A well-written, clever, insightful novel, but leaves one with a sense of dissatisfaction.
Yes, but was it good for you, too, dear Reader? In this highly readable slice of hothouse-flower-life that is the brown man in an icy-white country, you may have been left wanting more. From the excellent title, cover design and opening sentence, you are primed to sample another world, not so far removed that you cannot see how it permeates all our worlds today, but halfway through you’re grappling with a sense of dissatisfaction. There’s a great deal of titillation, to be sure, but the expected fireworks? Not so much.
It’s the story about two products of the subcontinent (really, Pakistan, India, what’s the difference?) sharing a flat with a Muslim man, messing about with the local girls, drinking, pontificating, and doing something desultory in the area of education; one his PhD, the other teaching English. Sounds like any college dorm but this, the narrator hints, is something more. The man they are rooming with is a likely terrorist and what they learn about love from the local girls tells them something about themselves.
When it’s a question of tackling prejudice, everyone is guilty. You’d think only Westerners see terrorists in anyone with a beard, dark skin or, god help the Sikhs, a turban. But our two brown boys end up judging their Muslim landlord with as much alacrity as any buzz-cut right-winger (as clichéd as turban terrorists). As for their lessons in love, we learn there really is such a thing as being too perfect, which of course is good to know. (This may stem from the fact that we come from a region that has a disorderly charm all its own; are we prejudiced against perfection?)
You have to like the character of Ravi who invokes Plato, Gandhi and Marx when categorising women, thinks that “anyone who invests in relationships is heading for bankruptcy”, that the term ‘bastard’ by which the two friends affectionately address each other is apt because they went to a missionary school and there is “no greater term of honour” in a place that reveres immaculate conception.
Ravi should be writing a dissertation on relationships, actually. He patiently explains how if the Muslim Mr Eng Lit would only present himself as fighting a losing battle with his Faith, racked with “confusion” and anger”, he would be more likely to score. Ravi instinctively understands that lovers thrive on drama. Unfortunately, it’s that same penchant in himself that proves to be his undoing. Laughably, Mr Eng Lit terms Ravi’s insatiable curiosity “the aunts in Ravi”, and although his ‘wisdom of the ages’ can sound juvenile, the reader certainly doesn’t expect him to be perfect.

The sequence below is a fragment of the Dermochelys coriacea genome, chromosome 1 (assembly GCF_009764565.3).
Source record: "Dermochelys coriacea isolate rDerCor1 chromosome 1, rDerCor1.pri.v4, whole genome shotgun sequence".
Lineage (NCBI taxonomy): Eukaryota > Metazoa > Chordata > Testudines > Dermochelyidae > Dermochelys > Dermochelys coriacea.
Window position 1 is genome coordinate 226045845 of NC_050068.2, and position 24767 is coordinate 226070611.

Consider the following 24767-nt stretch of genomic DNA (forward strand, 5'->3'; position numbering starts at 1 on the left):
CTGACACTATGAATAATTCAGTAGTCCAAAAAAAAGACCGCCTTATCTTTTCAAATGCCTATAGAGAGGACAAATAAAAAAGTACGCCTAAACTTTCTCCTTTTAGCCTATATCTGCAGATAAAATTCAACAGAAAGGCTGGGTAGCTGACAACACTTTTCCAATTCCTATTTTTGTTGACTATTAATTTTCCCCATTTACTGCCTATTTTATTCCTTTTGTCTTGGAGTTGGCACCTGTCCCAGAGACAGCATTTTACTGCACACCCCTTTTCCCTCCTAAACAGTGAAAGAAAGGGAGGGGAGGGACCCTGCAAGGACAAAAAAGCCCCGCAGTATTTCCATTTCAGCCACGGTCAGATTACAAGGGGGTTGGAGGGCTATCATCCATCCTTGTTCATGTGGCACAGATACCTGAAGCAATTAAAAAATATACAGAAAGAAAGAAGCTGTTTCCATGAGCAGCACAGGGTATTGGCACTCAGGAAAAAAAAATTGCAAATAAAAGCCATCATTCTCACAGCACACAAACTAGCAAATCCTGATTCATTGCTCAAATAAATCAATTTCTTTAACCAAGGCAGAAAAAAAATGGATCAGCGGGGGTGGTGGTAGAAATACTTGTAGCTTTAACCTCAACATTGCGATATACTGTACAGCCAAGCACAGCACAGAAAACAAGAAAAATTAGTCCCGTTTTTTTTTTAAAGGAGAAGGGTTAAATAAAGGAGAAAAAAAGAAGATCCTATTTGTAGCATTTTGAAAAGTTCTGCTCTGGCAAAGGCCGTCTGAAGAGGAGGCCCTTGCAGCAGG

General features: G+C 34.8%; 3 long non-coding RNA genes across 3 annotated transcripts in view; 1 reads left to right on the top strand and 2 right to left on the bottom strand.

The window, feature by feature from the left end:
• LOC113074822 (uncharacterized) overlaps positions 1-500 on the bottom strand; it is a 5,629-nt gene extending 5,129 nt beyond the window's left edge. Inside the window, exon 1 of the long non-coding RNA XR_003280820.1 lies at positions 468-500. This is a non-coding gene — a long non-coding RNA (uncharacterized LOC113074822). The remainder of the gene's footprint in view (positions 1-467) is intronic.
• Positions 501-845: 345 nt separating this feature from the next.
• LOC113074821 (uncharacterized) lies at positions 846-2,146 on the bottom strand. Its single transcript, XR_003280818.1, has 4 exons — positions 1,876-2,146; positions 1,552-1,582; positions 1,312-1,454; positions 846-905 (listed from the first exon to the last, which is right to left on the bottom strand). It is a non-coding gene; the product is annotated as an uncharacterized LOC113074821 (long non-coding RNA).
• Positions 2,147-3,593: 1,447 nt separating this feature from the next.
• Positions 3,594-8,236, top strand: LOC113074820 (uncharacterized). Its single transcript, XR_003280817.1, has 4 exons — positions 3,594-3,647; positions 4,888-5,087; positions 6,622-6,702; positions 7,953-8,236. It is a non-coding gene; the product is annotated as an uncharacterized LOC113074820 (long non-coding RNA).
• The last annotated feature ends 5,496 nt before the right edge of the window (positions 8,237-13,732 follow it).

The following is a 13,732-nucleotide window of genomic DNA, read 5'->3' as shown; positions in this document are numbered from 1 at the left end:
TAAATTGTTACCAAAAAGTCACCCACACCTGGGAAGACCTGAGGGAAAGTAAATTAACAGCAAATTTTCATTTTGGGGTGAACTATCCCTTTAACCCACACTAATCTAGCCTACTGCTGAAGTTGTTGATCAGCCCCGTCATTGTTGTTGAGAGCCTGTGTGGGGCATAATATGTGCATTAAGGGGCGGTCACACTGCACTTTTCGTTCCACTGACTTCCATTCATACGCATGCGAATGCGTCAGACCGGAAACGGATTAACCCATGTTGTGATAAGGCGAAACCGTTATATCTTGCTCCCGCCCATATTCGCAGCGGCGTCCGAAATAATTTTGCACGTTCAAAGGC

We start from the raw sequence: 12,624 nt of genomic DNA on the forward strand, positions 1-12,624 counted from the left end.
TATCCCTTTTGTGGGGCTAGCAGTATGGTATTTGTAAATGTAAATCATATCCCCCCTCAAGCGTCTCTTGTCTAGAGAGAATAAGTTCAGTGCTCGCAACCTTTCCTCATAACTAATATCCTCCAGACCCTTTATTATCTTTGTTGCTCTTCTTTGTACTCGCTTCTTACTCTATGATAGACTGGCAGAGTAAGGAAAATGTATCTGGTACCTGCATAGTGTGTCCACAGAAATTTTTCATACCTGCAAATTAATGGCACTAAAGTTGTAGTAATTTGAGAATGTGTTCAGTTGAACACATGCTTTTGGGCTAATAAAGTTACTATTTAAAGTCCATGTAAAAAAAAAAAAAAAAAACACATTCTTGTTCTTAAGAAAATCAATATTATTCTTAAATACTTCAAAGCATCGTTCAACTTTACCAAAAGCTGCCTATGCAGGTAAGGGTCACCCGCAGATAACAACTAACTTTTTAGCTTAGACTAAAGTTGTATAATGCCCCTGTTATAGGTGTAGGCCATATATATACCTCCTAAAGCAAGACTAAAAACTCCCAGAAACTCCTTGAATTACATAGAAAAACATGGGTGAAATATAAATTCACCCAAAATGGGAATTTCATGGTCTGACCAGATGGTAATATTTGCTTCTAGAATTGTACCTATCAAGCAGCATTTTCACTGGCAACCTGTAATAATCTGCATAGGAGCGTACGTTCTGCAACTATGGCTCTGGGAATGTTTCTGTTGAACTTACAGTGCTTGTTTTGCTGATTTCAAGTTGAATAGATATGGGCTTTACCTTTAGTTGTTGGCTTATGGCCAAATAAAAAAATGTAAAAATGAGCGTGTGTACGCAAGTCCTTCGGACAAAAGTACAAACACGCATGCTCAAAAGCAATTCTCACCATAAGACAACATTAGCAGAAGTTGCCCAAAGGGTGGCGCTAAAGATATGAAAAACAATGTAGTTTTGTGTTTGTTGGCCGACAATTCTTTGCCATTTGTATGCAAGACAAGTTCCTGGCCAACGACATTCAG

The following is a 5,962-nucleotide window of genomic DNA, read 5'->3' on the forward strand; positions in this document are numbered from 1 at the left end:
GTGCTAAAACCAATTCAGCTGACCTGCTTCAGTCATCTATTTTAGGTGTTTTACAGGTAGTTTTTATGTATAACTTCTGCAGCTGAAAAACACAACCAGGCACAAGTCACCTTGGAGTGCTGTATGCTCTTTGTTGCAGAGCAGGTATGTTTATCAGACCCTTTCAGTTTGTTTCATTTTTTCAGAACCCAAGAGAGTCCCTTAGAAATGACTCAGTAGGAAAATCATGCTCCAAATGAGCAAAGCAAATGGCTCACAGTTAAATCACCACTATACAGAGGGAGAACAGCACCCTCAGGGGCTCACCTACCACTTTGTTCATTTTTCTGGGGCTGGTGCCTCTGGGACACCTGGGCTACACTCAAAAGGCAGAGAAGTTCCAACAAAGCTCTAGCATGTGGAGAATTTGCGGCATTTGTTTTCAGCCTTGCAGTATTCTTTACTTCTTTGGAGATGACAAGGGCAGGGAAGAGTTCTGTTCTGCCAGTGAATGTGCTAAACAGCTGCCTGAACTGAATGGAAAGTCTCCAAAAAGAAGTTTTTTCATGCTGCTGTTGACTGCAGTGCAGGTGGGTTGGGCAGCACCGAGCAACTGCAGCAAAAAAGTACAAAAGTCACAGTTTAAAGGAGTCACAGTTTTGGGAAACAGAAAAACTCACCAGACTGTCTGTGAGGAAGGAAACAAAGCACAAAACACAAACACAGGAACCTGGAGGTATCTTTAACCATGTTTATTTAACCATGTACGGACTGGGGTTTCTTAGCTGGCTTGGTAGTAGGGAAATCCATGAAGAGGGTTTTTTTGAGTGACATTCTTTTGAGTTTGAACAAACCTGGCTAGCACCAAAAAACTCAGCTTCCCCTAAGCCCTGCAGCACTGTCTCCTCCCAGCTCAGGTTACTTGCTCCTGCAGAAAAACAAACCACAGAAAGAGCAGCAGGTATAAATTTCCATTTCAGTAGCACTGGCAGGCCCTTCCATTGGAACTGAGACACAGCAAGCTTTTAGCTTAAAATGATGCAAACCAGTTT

When Ravi falls in love with Lena, who’s a bit, er, retentive, he soon begins to doubt his feelings because she’s beautiful, loving, respectful, interested — but, alas, too controlled. She very possibly likes the missionary position.
Too-literal dream sequences
Mr Eng Lit, on the other hand, doesn’t want to be madly in love, opting instead for “sane attraction”. He sounds like a shark, ruthless in mating methods along with everything else, but it’s a ‘lesson’ he learns along the way.
Sometimes the way is superfluous. The dream sequences in the book are too literal, and you’re tempted to skip them: A restaurant seating symbolising the segregation of white and black; an airport as a crossroads where you’re left wondering which direction to take.
I also saw the denouement between the neighbour Claus and his wife coming almost from the minute they are introduced. Although I did not see the resounding words, which pounced and caught me by the throat: Last line, page 91.
But soon after I was gasping for more. I wanted to hear the dialogues that denoted the passing of that first flush of love/lust to the point where Ravi searches for (and where you search, you will find) faults to use as a lever and extricate himself from Lena. He’s the sort of man all women meet at some point; the kind who cannot accept his good fortune and who is at heart emotionally bone-lazy.
I wanted more scenes where the boys meet Danish girls, what an opportunity to see and hear and feel the differences between them, but even where a drunken fight is poised to break out, we are left with a fizzling of passion. I wanted to experience the meetings between Karim Bhai and his Muslim brothers and sisters, where I could understand, or not, their well of angst.
With the little red flags that Khair strews around, wondering for instance if Ravi, wherever he is now, can even ride his beloved bike, I was expecting someone to either be beating their heads against prison bars or at the very least die in a spectacularly senseless fashion.
None of these expectations are met. Not even the ‘terrorist’ suffers at the hands of an uncomprehending police force. Not one of the lovers stabs the other. Ravi tamely returns to the subcontinent after all his big talk. Mr Eng Lit surrenders to a love life that is as exciting as shopping for groceries.
The last line of the book packs more of a punch. We have too little of worth within us, it prophecies. But the survival of the human species has hinged on the fact that we often transcend what is within us.
This is a well-written, clever, insightful novel, but some of us are much more demanding than either Ravi or Mr Eng Lit could handle.
How to Fight Islamist Terror from the Missionary Position; Tabish Khair, Fourth Estate, Rs.450.